Since going solo in 2018 after Fifth Harmony’s hiatus, Normani has charted several pop hits including “Love Lies” and “Dancing with a Stranger,” her respective duets with Khalid and Sam Smith and “Motivation.” But with her latest single, “Wild Side” featuring Cardi B, Normani is establishing her foothold in a new arena with her first major R&B/hip-hop success as the song scales to the highest ranks of mainstream urban radio airplay.
Released in July through Keep Cool/RCA Records, “Wild Side” cracked the charts on what had been Normani’s home format – pop – with nine weeks on Billboard’s Pop Airplay list. But it peaked at No. 28 in late August, the lowest rank of the singer’s four solo entries to date. Prior to that, Love Lies” reigned at No. 1 for two weeks on Pop Airplay while “Stranger” peaked at No. 2. Her last solo single, 2019’s “Motivation,” reached No. 15.
However, on the Mainstream R&B/Hip-Hop Airplay chart, “Wild Side” made a strong initial impact with a No. 28 entrance in early August and has continually pushed upward in the weeks thereafter. It broke into the chart’s top 10 in early October and on the latest published chart (Nov. 6), climbed three spots to a new peak of No. 3. Interest isn’t leveling off – in the latest available tracking week (Oct. 25-31), “Wild Side” improved by more plays on monitored U.S. mainstream R&B/hip-hop radio stations compared to the week of Oct. 18-24 than any other song on the 40-position list.
After having reached No. 20 on the Rhythmic Airplay chart in September, “Wild Side” fell in subsequent weeks. But now the single is reviving on that radio format — a middle ground that mixes pop fare and R&B/hip-hop tracks — with a 31-25 rebound in the latest ranking.
“[‘Wild Side’] is a real moment for Normani to show a different side,” says her manager Brandon Silverstein, founder and CEO of S10 Entertainment. “She wants to show her roots, where she came from and the music that inspired her while she was growing up. We’re certainly seeing those results on TikTok, in clubs and now in introducing herself to a radio format we’ve never impacted before.”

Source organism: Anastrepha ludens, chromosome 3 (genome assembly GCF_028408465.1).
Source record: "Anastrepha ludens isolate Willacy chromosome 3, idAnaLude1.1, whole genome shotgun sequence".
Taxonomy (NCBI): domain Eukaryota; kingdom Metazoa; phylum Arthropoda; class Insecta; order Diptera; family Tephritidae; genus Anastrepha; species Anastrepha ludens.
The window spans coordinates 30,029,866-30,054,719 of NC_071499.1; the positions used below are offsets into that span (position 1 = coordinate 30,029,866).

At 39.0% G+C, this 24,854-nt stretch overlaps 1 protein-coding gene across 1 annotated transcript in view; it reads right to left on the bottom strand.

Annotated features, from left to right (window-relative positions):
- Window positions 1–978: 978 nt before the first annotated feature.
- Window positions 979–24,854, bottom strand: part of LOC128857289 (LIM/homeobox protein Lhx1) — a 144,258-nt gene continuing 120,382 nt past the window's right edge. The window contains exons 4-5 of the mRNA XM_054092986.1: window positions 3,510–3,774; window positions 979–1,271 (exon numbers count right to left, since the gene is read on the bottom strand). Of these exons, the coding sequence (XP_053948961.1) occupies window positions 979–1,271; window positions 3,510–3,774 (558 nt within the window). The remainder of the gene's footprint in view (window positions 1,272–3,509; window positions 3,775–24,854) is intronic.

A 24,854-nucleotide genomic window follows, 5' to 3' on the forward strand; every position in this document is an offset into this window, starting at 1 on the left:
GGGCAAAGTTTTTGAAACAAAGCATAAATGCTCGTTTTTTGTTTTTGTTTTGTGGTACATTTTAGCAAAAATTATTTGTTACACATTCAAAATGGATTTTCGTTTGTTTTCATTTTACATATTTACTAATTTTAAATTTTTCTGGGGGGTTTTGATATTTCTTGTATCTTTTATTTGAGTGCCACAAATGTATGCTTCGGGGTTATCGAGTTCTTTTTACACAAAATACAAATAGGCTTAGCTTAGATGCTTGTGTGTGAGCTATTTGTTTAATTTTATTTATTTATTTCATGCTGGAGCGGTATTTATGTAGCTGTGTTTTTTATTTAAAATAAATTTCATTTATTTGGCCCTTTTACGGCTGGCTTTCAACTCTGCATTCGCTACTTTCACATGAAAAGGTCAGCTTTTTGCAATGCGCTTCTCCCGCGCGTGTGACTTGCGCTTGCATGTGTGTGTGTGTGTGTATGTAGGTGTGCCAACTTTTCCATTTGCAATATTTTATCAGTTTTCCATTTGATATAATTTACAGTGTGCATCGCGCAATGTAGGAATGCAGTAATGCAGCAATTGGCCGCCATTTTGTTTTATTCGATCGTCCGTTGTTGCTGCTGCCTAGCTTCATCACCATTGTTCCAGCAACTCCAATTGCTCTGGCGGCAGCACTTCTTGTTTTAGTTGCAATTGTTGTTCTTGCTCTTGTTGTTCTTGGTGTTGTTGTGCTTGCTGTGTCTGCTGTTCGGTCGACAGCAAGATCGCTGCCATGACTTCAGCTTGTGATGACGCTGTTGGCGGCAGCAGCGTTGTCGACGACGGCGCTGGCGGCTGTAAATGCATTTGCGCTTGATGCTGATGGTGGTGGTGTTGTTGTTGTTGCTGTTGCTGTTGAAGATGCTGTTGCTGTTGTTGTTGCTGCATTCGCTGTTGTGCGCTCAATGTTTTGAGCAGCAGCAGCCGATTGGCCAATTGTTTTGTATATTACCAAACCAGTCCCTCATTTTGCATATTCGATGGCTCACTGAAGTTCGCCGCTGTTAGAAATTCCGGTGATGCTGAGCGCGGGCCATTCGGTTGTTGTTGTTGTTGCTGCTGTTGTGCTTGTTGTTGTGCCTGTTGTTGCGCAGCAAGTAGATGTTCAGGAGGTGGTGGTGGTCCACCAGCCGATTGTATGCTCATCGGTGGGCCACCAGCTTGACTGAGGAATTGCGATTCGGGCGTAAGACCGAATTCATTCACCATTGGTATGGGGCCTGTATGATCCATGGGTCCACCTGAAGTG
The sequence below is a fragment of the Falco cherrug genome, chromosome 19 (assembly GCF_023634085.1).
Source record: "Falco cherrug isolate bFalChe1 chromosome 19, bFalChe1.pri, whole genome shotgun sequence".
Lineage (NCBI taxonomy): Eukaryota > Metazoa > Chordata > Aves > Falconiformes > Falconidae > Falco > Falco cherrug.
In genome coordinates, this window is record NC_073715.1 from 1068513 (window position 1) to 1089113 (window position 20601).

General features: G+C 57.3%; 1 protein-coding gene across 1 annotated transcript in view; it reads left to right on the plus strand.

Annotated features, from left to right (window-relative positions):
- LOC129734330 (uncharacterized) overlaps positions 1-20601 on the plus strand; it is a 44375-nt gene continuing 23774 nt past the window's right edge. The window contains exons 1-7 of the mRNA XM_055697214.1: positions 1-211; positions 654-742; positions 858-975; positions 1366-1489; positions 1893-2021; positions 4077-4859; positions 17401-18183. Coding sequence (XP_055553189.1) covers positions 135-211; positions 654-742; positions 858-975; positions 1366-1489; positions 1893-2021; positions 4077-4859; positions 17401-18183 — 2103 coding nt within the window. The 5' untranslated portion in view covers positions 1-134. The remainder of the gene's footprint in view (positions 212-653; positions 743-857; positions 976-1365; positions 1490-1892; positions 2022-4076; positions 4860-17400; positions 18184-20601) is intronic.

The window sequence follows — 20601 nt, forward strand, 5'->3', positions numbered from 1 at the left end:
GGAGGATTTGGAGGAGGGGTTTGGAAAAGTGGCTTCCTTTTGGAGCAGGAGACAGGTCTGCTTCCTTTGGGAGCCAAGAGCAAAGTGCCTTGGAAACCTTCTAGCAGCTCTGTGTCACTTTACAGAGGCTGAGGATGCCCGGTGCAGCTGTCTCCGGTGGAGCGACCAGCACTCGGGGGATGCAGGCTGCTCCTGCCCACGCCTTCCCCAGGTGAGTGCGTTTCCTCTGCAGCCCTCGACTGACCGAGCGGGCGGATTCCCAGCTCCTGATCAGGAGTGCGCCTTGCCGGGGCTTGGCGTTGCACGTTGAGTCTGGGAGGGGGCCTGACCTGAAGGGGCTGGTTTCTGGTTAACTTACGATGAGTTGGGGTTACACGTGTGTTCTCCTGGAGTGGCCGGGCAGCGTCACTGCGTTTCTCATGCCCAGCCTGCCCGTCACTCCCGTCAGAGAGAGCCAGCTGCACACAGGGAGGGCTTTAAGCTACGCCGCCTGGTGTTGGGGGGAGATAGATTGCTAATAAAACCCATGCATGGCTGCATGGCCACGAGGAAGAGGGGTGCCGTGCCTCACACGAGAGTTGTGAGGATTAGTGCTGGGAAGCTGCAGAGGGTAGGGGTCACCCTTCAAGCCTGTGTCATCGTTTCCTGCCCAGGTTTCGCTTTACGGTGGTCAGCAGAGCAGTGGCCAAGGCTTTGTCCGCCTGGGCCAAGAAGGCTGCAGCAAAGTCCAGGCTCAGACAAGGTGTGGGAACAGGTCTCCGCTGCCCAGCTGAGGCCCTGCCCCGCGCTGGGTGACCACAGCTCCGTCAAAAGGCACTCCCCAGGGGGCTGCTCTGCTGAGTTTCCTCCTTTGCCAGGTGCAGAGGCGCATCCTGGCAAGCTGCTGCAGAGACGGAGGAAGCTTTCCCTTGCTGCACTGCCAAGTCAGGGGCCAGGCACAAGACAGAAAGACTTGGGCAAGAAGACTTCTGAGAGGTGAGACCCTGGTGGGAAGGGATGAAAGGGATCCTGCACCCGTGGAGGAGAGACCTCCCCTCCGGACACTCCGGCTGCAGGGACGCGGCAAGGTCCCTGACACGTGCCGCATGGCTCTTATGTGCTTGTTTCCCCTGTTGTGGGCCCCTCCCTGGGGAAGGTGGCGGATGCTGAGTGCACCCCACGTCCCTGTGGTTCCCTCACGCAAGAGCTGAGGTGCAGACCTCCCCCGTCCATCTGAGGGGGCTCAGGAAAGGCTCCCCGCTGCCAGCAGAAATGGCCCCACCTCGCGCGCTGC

Aiding the singer-songwriter’s transition to R&B/hip-hop radio, in part, is the nostalgic vibe of the track itself, reminiscent of the 1996 hit “One in a Million” by Aaliyah — whom Normani has cited as a favorite inspiration growing up. Samantha Selolwane, RCA’s co-head of promotion (R&B, hip-hop, mixshow) also notes that the song’s visual is a nod and ode to Aaliyah, Janet Jackson and Ciara.
But those aren’t the only elements contributing to the song’s airplay success at mainstream urban radio.“’Wild Side’ is in line with what R&B/hip-hop stations are playing,” explains Selolwane. “It has the grimy grittiness of Cardi B. Normani was also in Cardi’s ‘WAP’ video [with Megan Thee Stallion] so there’s a real relationship there — it’s not a label maneuver. Normani has always had Black girl magic. And Black girls want to see her win.”
WGZB in Louisville, Kentucky is one of the mainstream urban radio stations where Normani is winning. The outlet posted the most plays for “Wild Side” in the past week. Additional mainstream urban stations playing the song in high rotation include WJLB in Detroit, WRNB in Philadelphia and WQNC in Charlotte, North Carolina.
“Hearing what Cardi B was going to be doing with Normani on this particular single and how the song was going to pull up on the charts sparked my interest,” says WGZB radio content director Armand “DJ Q” Flowers. “What’s really standing out aside from the vibe is the content of the lyrics. Everything is more direct and upfront. It really reflects this generation and how they deal with relationships.”
Growing radio reach may also be helping the song in other sectors, namely streaming. Though “Wild Side” debuted at No. 1 on the R&B Streaming Songs chart upon release, it slipped from the perch in the ensuing weeks and briefly dipped out of the top 10 in September. As the song has lodged itself in the Mainstream R&B/Hip-Hop Airplay top 10, however, it has likewise secured a consistent run in R&B Streaming Songs’ upper tier.
“We’re breaking Normani into a new format,” says Selolwane, “But her star power is not new. She’s got R&B roots and I think she’s going to continue down this path.”
Between Normani’s show-stopping performance of “Wild Side” with Teyana Taylor on the MTV Video Music Awards in September, her Allure cover that same month and increased R&B/hip-hop airplay momentum, Silverstein says the perfect storm has resulted in “getting exposure for Normani in a world that she hasn’t spent a lot of time in. The community is becoming aware of who she is. She’s creating her sound right now; not trying to alienate any audiences or genres. She’s just going to create Normani — a triple threat able to live on urban, rhythm and pop radio.”